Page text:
Tessa Adzemovic (BA 2013, French) grew up in Ann Arbor, with her elementary and secondary schools within a four-mile radius of one another. While others might have preferred to leave town when starting college, Adzemovic decided “to make the (hometown) university experience as diverse as possible.”
She began traveling as much as she could, first working in Paris at an internship (funded by the Romance Languages Department) in a bookstore named Shakespeare & Company, where an employment requirement is to write or produce art. “This experience made me want to major in French,” Adzemovic reflected.
Her Senior Honors Thesis was about a very little known and, in her opinion, very under-appreciated artist, Jean-Francois Raffaelli, a painter, printmaker, and writer in the 19th century. “I fell in love with one of his paintings at the Art Institute of Chicago while on a trip with Professor Howard Lay’s class. We had to choose one painting on which to write a term paper. I picked the painting not knowing anything about the artist. The most recent thesis about him was from the late 1970s. I was fascinated because he was such a mystery! Plus, his work portrayed a population not usually portrayed -- beggars, alcoholics, characters of the street,” Adzemovic said.
“I spent my senior year studying Raffaelli. It was exciting and challenging; I felt I could actually contribute to scholarly work.” She applied for an Honors Travel Grant to support a research trip during spring break to the Getty Museum in Los Angeles. “I was lucky to get funding from Honors to go to LA. I spent a week in the basement of the Getty with the largest collection of Raffaelli’s manuscripts.”
Another experience that helped determine Adzemovic’s direction occurred after her sophomore year, when she participated in a GIEU (Global Intercultural Experience for Undergraduates) program that focused on the sustainability of culture and environment in Bali, Java and Indonesia. After seeing a health clinic in Indonesia, Adzemovic thought, “Maybe I want to be in health care. I started balancing my passion of French literature and global healthcare.”
During her junior year, Adzemovic studied abroad at Paris-Sorbonne University with funding from the Center for South Asian Studies. “I found I could fuse my interests in language and different cultures with healthcare the summer after my junior year, when I worked in a health clinic for eight weeks in an urban slum in New Delhi. That confirmed that I wanted to work with marginalized and underprivileged communities.”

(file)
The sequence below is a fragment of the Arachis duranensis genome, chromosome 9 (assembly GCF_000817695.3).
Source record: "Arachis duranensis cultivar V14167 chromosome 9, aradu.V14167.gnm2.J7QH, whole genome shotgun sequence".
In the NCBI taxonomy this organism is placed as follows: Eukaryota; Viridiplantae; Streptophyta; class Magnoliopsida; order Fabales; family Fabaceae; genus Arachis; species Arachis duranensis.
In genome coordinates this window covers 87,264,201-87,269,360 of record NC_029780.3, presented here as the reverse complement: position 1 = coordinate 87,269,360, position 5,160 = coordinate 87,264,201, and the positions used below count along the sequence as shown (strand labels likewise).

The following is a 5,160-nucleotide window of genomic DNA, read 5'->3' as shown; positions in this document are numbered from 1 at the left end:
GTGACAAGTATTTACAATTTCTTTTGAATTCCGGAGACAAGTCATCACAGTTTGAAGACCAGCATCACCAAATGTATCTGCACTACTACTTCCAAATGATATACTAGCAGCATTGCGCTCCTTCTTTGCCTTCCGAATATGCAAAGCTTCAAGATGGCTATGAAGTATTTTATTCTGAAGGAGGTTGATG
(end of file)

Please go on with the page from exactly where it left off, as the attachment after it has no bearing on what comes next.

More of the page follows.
Additionally, as part of her diverse campus experience, Adzemovic was co-president of Salto Dance Company. As disconnected as all of these interests and experiences seem, they converged in an interesting way, when Adzemovic began her own NGO (non-governmental organization) -- Bridging Mostar Youth.
“One Friday evening we had dance rehearsal and we get to the studio to find someone there dancing! There were double-booked appointments. The owner of the studio told me, “She’s a humanitarian, she’ll let you in.” We ended up splitting the time. Rebecca Davis was the woman’s name and she handed me her card for a dance company in Rwanda, Guinea and Bosnia and Herzegovina,” Adzemovic enthused. “I was fascinated because it’s a corner of the world where NGOs are fleeing, not going. There’s a 40% unemployment rate. It was a project working with dance -- I’ve danced my whole life! It’s in Guinea and Rwanda -- French speaking! And Bosnia and Herzegovina -- where my family is from! It was meant to be!”
Though Davis’ project in Bosnia had lost its funding, Adzemovic applied for the Davis Project for Peace through the Ginsberg Center for her own start-up. “I wanted to see what I could do. I designed a project that was tripartite: a month in Rwanda to see how the functioning art and reconciliation project worked, two months in New York City with the Rebecca Davis Dance Company to see how NGOs worked, then, several months Bosnia to develop a program in Mostar, bringing together Roman Catholic Bosnian-Croatians and Muslim Bosnians.”
Adzemovic stayed on in Mostar through March 2014, working on setting up her program. “First, I defined which populations I wanted to work with. I realized how devastated the country was. I wanted to work with three populations: a group of about 20 kids from an orphanage on the east side of the city, a refugee camp (kids from Kosovo and the Roma population), and Bosnian-Croats in a refugee camp on the west side. Most kids are in the school systems, but the schools are ethnically homogenous. I started working with the populations one-on-one to build rapport.”
In December, she applied for the US Embassy Grant. Work continued from January 2014 through March, when she returned to the US. In May, word arrived that the Embassy Grant had been awarded. Adzemovic traveled back to Mostar to hire two dance instructors, a project director, and a financial administrator (all funded by the grant).
“It’s a more sustainable program with locals running it. I have weekly Skype meetings with the project director.” Adzemovic is hoping to visit in January 2015 for the program’s first performance.
While remotely supervising Bridging Mostar Youth, Adzemovic is also continuing her education at the University of Michigan Medical School, where she was named a Dean’s Scholar, earning her a four-year full tuition scholarship, as well as fifth-year funding if she pursues a dual degree. As a Dean’s Scholar, Adzemovic is automatically enrolled in the School’s Healthcare Engagement and Leadership Program, which aligns perfectly with her interests.
“I want to commit my life to service in the medical field, to the reduction of health disparities and also promotion of cultural awareness in medicine. I would love to go back and work Bosnia and Herzegovina, possibly in a rotation or with Doctors Without Borders, especially because the need is so great right now.”